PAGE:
American Journeys
Home Find a Document Images Advanced Search Highlights Teachers Help  
Document Number: AJ-155
Author: Ruddell, Stephen
Title: Reminiscences of Tecumseh's Youth [manuscript]
Source: Draper Manuscripts: Tecumseh Papers, 2 YY 120-133, Wisconsin Historical Society.
Pages/Illustrations: 15 / 0
Citable URL: www.americanjourneys.org/aj-155/

Author Note

Stephen Ruddell, the author of this memoir, was born about 1771 to pioneer settlers on the western frontier where Virginia, Tennessee, and Kentucky border one another. When he was nine, in June 1780, the settlement was attacked by British soldiers and several hundred Indians, some of whom carried him and his family away as prisoners. Stephen and his brother Abraham were claimed by the Shawnee and made adopted brothers of Tecumseh (1768-1813).

Ruddell spent seventeen years with the Shawnee in the Ohio Valley, taking part in battles against the American military and white settlers. He was given the name Big Fish, rose to positions of leadership, commanded many warriors, and married a Shawnee woman with whom he had two sons. Throughout those years he was intimate with Tecumseh and his brother, The Prophet.

Throughout the 1790s Tecumseh led Shawnee resistance against white incursion into the Old Northwest. After 1805, The Prophets messianic espousal of native religion brought thousands of Indians from eastern states to the Shawnee village near Tippecanoe, Indiana. While The Prophet preached, Tecumseh formed pan-tribal alliances based on common ownership of Indian lands, multi-tribal treaties with whites (rather than local ones), and refusal to sell any more land to settlers. While he was away in 1811, General Willian Henry Harrison attacked and burned the Tippecanoe village. When the War of 1812 broke out a few months later Tecumseh sided with the British and was killed in battle in October 1813.

About 1797, during a temporary cessation of hostilities between Indians and whites, Stephen Ruddell decided to return to settler life. He traveled with a party of warriors to northern Indiana and gave himself up to General Anthony Wayne, who reunited him with his father. They returned to Kentucky, where Ruddell was educated and became a prosperous farmer. During the War of 1812 he was instrumental in persuading some bands of Shawnees to side with the United States rather than to join the British. In later years he was a Baptist minister in Terre Haute, Indiana, and in Ohio. As late as 1845 he was living in Adams County, Illinois, near the Mississippi River.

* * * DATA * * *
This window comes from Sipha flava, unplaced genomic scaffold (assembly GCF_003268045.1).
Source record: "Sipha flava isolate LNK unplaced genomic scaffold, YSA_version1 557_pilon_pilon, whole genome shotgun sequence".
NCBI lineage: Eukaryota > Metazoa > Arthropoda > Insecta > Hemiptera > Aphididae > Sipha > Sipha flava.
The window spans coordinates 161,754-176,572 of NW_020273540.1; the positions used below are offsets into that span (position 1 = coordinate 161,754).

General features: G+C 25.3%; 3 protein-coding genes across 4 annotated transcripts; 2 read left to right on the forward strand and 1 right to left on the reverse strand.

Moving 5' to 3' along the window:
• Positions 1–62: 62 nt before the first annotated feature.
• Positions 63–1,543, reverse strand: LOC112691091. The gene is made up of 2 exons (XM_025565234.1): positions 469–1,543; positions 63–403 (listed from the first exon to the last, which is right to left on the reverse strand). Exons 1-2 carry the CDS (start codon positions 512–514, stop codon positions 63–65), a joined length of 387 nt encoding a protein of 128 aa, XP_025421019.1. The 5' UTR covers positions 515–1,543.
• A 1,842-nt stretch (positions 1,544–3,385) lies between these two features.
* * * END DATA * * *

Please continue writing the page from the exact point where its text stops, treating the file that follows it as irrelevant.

Document Note

In 1864 Lyman Copeland Draper purchased the papers of Benjamin and Daniel Drake of Cincinnati, who had researched and written books on Indian and local history. Among these was the document given here, which was probably obtained when Benjamin Drake was researching his biography of Tecumseh (published in 1841). It is preserved in the Draper Manuscripts, volume 2YY (Tecumseh Papers), pages 120-133.

Other Internet and Reference Resources

For more documents on early Kentucky, see AJ-125, AJ-150, AJ-151, AJ-157, AJ-158 and AJ-159.

For a biography of Tecumseh, see the Houghton Mifflin Encyclopedia of North American Indians at http://college.hmco.com/history/readerscomp/naind/html/ na_038300_tecumseh.htm.

A brief account of the Shawnees during these years is available at Ohio History Central at http://www.ohiohistorycentral.org/ohc/history/h_indian/tribes/ shawnee.shtml.

The literature on early Kentucky in general is immense. A convenient starting place is the Kentuckiana Digital Library at www.kyvl.org.

Another useful site is The First American West: the Ohio River Valley 1750-1820 (http://memory.loc.gov/ammem/), a collection of fifteen thousand pages of original historical materials selected from the collections of the University of Chicago Library and the Filson Historical Society of Louisville, Kentucky.

Read this Document
Print or Download
Read Background
View Reference Map (PDF)
How to Cite
Copyright and Permissions
© 2014 Wisconsin Historical Society Feedback | Site Help
Wisconsin history